Call me old fashioned, but plants like this just belong in domestic gardens.
Upright, feathery, dark green foliage, with a generous display of yellow gold, daisy like flowers all through summer, Dyer’s Chamomile is distinctive because everyone is quite sure that they know it by sight.
As it’s common name Dyer’s Chamomile suggests, it was used extensively as a dye for colours ranging from yellow to khaki, depending on the mordant used to fix the dye.
It sows easily in place as long as the danger of frost has passed or is some way off. After a two years it gets a little ‘leggy’ and a bit unattractive but by that time it will have sown it’s own seed and the patch just needs to be tidied up.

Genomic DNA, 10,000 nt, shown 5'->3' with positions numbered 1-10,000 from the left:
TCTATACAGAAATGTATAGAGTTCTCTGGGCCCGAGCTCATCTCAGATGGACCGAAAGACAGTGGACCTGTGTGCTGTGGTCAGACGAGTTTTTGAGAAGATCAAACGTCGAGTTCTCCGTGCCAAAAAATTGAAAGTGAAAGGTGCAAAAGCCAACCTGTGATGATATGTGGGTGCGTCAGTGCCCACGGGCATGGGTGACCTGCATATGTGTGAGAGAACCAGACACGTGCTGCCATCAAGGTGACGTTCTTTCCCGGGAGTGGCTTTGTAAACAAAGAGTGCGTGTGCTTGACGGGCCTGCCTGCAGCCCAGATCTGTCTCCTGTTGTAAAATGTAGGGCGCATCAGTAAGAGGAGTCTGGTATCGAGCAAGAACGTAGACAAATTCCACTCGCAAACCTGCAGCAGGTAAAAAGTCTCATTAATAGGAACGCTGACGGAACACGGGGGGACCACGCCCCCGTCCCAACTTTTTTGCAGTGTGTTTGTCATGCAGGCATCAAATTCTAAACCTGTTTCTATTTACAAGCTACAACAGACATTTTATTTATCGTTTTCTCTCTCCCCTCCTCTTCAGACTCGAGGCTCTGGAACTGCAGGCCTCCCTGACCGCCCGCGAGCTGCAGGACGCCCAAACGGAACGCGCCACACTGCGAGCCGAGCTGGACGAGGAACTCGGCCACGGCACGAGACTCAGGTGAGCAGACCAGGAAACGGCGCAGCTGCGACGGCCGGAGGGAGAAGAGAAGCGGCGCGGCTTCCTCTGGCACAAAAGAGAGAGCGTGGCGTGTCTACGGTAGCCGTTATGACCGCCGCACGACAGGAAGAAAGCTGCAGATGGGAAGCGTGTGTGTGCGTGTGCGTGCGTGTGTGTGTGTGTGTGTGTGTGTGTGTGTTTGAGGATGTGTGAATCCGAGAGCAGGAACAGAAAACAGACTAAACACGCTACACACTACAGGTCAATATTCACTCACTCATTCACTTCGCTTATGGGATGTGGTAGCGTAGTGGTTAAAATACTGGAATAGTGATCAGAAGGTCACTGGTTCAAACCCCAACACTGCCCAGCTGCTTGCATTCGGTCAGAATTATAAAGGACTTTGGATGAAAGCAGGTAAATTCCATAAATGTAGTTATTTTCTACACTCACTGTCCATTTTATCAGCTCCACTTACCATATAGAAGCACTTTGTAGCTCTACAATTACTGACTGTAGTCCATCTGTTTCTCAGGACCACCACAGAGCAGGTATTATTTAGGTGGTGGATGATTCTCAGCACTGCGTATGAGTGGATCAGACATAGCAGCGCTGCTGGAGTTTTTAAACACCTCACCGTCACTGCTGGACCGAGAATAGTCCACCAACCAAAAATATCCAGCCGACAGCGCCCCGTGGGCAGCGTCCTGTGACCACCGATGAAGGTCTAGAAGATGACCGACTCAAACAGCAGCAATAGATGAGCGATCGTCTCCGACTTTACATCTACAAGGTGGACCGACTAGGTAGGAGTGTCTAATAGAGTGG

Medicinally, Dyer’s Chamomile does have some anti-spasmodic effect which can be useful during cramping menstruation.
As the seed is almost impossible to separate from the chaff, it is best to sprinkle all of the contents from the packet at one time when planting.